So a “thermal-spectrum” reactor is a reactor that has been arranged in such a way so as to optimally “cool” the neutrons so they can cause fission. And as can be seen from the graph, fission is hundreds of times more likely when neutrons are “cooled” down by thermalization/moderation than when they’re “fast”.

So it’s logical to ask at this point, why would anyone want to build anything but a thermal-spectrum reactor? It would seem to have the minimum amount of fuel requirement for a reactor, and it would seem to maximize your chances of getting nuclear reactions. And indeed it does. But there is more to the story.

Uranium is an interesting substance, consisting overwhelmingly (99.3%) of an isotope, uranium-238, that is not fissile. But if uranium-238 captures a neutron it becomes plutonium-239, which is fissile. One more neutron into the plutonium and you get a fission reaction and energy. So you can imagine that it takes two neutrons to “burn” uranium-238.

But there is a very small amount of uranium (0.7%) that consists of the isotope uranium-235, which is fissile and only requires one neutron to fission. Despite constituting such a small fraction of uranium, this U-235 is where nearly all of our nuclear energy comes from today. And the fact that we are burning up this small resource is one of the basic reasons that our nuclear infrastructure is not sustainable. It’s also one of the basic reasons that today’s reactors make so much nuclear waste.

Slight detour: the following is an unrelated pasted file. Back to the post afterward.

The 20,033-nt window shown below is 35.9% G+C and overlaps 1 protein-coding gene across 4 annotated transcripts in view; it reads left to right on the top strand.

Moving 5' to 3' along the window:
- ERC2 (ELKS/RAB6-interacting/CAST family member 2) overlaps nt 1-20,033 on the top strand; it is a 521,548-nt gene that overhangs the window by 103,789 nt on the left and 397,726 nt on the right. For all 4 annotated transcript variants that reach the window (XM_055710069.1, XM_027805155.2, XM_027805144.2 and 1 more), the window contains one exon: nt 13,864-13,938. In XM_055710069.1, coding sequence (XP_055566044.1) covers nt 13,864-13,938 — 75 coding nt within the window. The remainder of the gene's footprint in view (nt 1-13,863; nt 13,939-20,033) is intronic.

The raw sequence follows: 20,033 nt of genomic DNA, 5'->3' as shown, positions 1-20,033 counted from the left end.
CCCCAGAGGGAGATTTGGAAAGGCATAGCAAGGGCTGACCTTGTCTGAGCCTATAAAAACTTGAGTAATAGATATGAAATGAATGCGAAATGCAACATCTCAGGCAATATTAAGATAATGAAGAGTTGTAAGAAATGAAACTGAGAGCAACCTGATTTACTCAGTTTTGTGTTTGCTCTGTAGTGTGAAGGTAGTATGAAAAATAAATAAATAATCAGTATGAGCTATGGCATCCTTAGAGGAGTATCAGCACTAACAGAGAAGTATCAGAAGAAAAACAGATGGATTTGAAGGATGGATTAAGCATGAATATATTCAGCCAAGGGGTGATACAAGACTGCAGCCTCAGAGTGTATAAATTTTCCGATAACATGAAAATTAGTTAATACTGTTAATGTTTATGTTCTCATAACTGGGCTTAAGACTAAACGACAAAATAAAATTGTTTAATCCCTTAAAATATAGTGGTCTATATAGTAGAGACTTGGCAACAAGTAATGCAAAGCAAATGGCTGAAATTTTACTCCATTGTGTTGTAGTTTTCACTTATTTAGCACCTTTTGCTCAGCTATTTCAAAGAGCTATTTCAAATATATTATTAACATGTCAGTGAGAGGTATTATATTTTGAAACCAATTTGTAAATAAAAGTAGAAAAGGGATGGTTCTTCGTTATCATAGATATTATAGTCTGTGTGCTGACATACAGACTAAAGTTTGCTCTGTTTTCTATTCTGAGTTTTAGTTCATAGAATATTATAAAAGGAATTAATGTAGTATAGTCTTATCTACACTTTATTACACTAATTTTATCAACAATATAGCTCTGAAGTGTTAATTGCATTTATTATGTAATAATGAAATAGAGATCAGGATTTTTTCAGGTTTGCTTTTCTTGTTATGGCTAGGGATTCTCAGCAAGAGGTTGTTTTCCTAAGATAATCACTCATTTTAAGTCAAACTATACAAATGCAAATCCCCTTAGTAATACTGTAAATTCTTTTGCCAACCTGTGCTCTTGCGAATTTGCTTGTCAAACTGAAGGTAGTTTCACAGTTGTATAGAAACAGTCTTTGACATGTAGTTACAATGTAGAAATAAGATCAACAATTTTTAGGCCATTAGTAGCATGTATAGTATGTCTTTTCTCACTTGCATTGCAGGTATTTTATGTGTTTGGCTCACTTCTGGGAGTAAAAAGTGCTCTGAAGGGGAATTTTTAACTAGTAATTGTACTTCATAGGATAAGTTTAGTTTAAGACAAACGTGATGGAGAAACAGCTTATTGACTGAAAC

So couldn’t we just burn up the U-238 after the U-235 is gone? Well, to do that, we need to make sure that the fission of Pu-239 (which is what U-238 turns into after it absorbs a neutron) gives off at least two neutrons–one to convert a new U-238 into Pu-239, and another to fission that Pu-239. So how many neutrons does the fission of Pu-239 give off? Well, it all depends on the energy of the neutron that the Pu-239 absorbs. Here’s a graph showing the relationship.


Now this graph shows two lines. One is the line in purple that shows how many neutrons are given off from a fission in Pu-239. As you can see, it’s pretty constant across energies–nearly three neutrons emitted per fission. That seems to indicate there will be plenty of neutrons for fission, conversion, and even some to spare. But the blue line tells a different story. The blue line is the number of neutrons given off per absorption in Pu-239. Why are they different? Because Pu-239 has the unpleasant habit of sometimes just absorbing the neutron that struck it, and not fissioning. This happens more often when the neutron it absorbs is at the slowed-down, thermal energies.